The protections of the Fourth Amendment are a far cry from the Foreign Intelligence Surveillance Court's routine renewal of warrants authorizing the NSA or FBI to collect data on billions of phone calls for months at a time. "Today new capabilities allow intelligence agencies to track who a terrorist is in contact with and follow the trail of his travel or his funding," the president said. But when an intelligence agency or agencies are able to identify a terror suspect and want to know whom he might be calling, why not subpoena records for that suspect’s calls rather than collect data on everyone's phone calls?
Former FBI Director Robert Mueller told the House Judiciary Committee last fall that the if the NSA had been conducting its metadata collections in the months before the 9/11 attacks, authorities might have discovered that one of the plotters had been calling an al-Qaeda safe house in Yemen. But if the intelligence officials knew the number or numbers of the safe house, could they not have obtained records for calls to that location, without searching through daily records of all the calls made to, from, and within the United States? No one doubts that uncovering a terrorist plot is often as difficult as finding the proverbial needle in a haystack. But the solution seized upon by the nation's "intelligence community" is to add more hay.
"New laws allow information to be collected and shared more quickly and effectively between federal agencies and state and local law enforcement," the president said. "Relationships with foreign intelligence services have expanded and our capacity to repel cyber attacks have [sic] been strengthened. And taken together, these efforts have prevented multiple attacks and saved innocent lives — not just here in the United States, but around the globe." That may be true of "these efforts" in the aggregate, but it is worth recalling that recently a federal judge, in ruling the metadata collections to be unconstitutional, declared the government had been unable to show that a single imminent attack had been prevented through those collections. A panel appointed by the president to review the NSA program offered a similar assessment to the Senate Judiciary Committee on January 14.
Not surprisingly, Obama invoked the "horror of September 11" as a justification for the expansion of the government's surveillance activity. "We were shaken by the signs we had missed leading up to the attacks, how the hijackers had made phone calls to known extremists and traveled to suspicious places." But an impressive number of reports since then indicate the signs were not so much missed as ignored — unheeded rather than undetected.
Obama did promise some reforms of the data collection regime. For one, he said the United States will no longer eavesdrop on heads of state or on governments of U.S. friends and allies. Recent disclosures have confirmed that the NSA had monitored the mobile phone of German Chancellor Angela Merkel, and Brazilian President Dilma Rousseff postponed a state visit to Washington in protest of the NSA spying on her e-mail and cellphone. "The leaders of our close friends and allies deserve to know that if I want to learn what they think about an issue, I will pick up the phone and call them, rather than turning to surveillance," Obama said. That raises the question of who ultimately is in charge of the nature and extent of the NSA’s electronic snooping. Either the president did not know the heads of state were under surveillance, or he has just now arrived at the discovery of the telephone as an alternative to spying on “our close friends and allies.”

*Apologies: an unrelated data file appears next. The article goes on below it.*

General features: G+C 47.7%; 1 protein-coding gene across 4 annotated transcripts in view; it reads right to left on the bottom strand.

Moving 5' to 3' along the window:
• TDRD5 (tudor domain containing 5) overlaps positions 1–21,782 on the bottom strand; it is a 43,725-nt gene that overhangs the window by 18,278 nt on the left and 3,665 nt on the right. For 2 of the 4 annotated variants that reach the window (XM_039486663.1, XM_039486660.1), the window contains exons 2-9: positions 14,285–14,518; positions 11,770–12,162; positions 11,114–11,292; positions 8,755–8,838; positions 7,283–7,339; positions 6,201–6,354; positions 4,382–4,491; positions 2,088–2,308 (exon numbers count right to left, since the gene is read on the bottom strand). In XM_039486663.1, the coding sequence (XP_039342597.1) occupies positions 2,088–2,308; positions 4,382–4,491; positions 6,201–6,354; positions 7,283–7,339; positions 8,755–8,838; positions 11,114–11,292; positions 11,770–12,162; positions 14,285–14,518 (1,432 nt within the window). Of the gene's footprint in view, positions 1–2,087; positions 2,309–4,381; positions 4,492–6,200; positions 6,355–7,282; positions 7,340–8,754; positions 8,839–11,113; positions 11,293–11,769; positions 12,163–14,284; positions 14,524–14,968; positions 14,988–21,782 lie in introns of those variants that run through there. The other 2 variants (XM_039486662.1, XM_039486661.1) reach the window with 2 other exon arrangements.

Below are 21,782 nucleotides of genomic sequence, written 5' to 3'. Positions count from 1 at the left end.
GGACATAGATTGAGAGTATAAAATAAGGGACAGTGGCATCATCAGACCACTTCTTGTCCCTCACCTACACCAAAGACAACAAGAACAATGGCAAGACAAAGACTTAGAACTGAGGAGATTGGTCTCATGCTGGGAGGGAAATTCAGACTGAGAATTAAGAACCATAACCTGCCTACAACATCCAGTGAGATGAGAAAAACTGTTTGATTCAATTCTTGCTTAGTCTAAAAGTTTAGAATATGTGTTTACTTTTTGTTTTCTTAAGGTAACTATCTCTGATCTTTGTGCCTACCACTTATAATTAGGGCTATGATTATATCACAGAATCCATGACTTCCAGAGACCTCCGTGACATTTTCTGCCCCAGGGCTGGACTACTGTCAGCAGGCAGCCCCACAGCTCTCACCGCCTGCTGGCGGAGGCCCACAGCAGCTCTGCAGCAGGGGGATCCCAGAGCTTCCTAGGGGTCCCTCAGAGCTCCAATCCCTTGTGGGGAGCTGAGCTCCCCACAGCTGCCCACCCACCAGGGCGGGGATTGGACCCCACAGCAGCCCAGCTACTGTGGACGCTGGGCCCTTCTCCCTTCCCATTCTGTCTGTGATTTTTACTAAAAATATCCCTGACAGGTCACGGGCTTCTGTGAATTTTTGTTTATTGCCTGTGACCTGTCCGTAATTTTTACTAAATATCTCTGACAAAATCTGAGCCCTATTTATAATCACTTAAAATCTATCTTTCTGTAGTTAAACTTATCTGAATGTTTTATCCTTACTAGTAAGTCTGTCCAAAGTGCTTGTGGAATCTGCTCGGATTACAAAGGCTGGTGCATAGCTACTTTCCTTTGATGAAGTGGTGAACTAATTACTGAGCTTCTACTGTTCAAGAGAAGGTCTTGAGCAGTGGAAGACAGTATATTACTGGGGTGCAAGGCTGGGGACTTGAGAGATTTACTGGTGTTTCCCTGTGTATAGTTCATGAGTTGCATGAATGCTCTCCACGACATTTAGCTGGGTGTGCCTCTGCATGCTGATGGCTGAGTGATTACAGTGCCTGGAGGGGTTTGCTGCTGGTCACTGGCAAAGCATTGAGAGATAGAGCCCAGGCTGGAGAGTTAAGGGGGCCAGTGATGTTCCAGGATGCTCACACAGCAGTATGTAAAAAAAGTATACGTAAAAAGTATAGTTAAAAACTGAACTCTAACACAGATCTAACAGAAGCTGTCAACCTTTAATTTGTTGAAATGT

As an additional reform, Obama promised each search of database of phone calls will be subject to judicial review by the Foreign Intelligence Surveillance Court. The history of that court’s rubber-stamp approval of virtually every search request renders that assurance essentially moot. The president also said the government will not hold the metadata, but did not say how or where it would be stored. His advisory panel had recommended that it be controlled by a third party, such as the telephone companies. Obama has asked Attorney General Eric Holder and the intelligence community to report to him on the options for preserving the metadata program without the government holding the records.
“One thing I'm certain of: this debate will make us stronger,” Obama said. All of this came with the usual denunciation of former NSA contractor Edward Snowden’s public disclosure of a highly classified program of massive, indiscriminate government surveillance of the nation’s citizens. “If any individual who objects to government policy can take it into their own hands to publicly disclose classified information, then we will not be able to keep our people safe, or conduct foreign policy,” the president said.
Yet the debate Obama says he welcomes would not otherwise have occurred. Either the threat to liberty posed by the NSA program is real and the president’s reforms, modest though they may be, are important, or the national debate that Snowden’s revelations created was never needed and the reforms are merely politically expedient window dressing. The president cannot logically have it both ways.
Photo: AP Images